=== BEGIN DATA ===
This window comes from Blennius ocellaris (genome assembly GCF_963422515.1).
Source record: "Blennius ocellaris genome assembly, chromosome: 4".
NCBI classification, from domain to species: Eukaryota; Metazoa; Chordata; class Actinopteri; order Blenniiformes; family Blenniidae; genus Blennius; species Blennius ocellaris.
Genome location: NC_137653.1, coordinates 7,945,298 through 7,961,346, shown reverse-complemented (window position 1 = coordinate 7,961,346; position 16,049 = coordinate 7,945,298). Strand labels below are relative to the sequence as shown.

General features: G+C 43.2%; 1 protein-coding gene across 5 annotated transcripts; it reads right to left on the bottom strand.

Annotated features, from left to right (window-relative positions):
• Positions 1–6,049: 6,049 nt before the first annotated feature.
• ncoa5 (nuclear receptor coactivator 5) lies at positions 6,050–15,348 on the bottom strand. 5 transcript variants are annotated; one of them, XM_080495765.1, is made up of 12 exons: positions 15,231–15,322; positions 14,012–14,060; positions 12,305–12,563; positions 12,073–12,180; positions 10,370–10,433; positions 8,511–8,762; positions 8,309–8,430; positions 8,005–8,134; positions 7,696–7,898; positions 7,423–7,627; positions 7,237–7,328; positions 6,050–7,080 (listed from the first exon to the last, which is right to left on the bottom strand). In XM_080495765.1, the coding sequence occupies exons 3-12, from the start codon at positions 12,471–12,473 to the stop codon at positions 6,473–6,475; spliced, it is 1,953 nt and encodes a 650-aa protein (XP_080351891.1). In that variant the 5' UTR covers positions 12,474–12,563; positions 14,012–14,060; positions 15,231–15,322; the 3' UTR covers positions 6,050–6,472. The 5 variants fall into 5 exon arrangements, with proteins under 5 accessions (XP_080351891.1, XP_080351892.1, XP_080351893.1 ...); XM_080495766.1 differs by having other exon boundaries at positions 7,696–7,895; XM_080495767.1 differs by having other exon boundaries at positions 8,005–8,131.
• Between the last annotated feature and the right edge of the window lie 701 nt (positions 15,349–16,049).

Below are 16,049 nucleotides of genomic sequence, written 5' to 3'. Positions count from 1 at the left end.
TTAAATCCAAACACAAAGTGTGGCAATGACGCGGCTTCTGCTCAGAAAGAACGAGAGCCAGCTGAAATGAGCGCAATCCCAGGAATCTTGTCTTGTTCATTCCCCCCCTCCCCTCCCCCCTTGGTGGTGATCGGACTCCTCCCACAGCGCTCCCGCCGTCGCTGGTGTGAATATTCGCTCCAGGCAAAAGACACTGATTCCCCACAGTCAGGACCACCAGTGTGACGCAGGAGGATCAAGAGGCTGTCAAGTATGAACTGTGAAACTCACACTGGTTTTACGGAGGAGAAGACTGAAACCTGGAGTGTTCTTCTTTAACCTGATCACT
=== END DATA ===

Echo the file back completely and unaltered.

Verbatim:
This window comes from Blennius ocellaris (genome assembly GCF_963422515.1).
Source record: "Blennius ocellaris genome assembly, chromosome: 4".
NCBI classification, from domain to species: Eukaryota; Metazoa; Chordata; class Actinopteri; order Blenniiformes; family Blenniidae; genus Blennius; species Blennius ocellaris.
Genome location: NC_137653.1, coordinates 7,945,298 through 7,961,346, shown reverse-complemented (window position 1 = coordinate 7,961,346; position 16,049 = coordinate 7,945,298). Strand labels below are relative to the sequence as shown.

General features: G+C 43.2%; 1 protein-coding gene across 5 annotated transcripts; it reads right to left on the bottom strand.

Annotated features, from left to right (window-relative positions):
• Positions 1–6,049: 6,049 nt before the first annotated feature.
• ncoa5 (nuclear receptor coactivator 5) lies at positions 6,050–15,348 on the bottom strand. 5 transcript variants are annotated; one of them, XM_080495765.1, is made up of 12 exons: positions 15,231–15,322; positions 14,012–14,060; positions 12,305–12,563; positions 12,073–12,180; positions 10,370–10,433; positions 8,511–8,762; positions 8,309–8,430; positions 8,005–8,134; positions 7,696–7,898; positions 7,423–7,627; positions 7,237–7,328; positions 6,050–7,080 (listed from the first exon to the last, which is right to left on the bottom strand). In XM_080495765.1, the coding sequence occupies exons 3-12, from the start codon at positions 12,471–12,473 to the stop codon at positions 6,473–6,475; spliced, it is 1,953 nt and encodes a 650-aa protein (XP_080351891.1). In that variant the 5' UTR covers positions 12,474–12,563; positions 14,012–14,060; positions 15,231–15,322; the 3' UTR covers positions 6,050–6,472. The 5 variants fall into 5 exon arrangements, with proteins under 5 accessions (XP_080351891.1, XP_080351892.1, XP_080351893.1 ...); XM_080495766.1 differs by having other exon boundaries at positions 7,696–7,895; XM_080495767.1 differs by having other exon boundaries at positions 8,005–8,131.
• Between the last annotated feature and the right edge of the window lie 701 nt (positions 15,349–16,049).

Below are 16,049 nucleotides of genomic sequence, written 5' to 3'. Positions count from 1 at the left end.
TTAAATCCAAACACAAAGTGTGGCAATGACGCGGCTTCTGCTCAGAAAGAACGAGAGCCAGCTGAAATGAGCGCAATCCCAGGAATCTTGTCTTGTTCATTCCCCCCCTCCCCTCCCCCCTTGGTGGTGATCGGACTCCTCCCACAGCGCTCCCGCCGTCGCTGGTGTGAATATTCGCTCCAGGCAAAAGACACTGATTCCCCACAGTCAGGACCACCAGTGTGACGCAGGAGGATCAAGAGGCTGTCAAGTATGAACTGTGAAACTCACACTGGTTTTACGGAGGAGAAGACTGAAACCTGGAGTGTTCTTCTTTAACCTGATCACT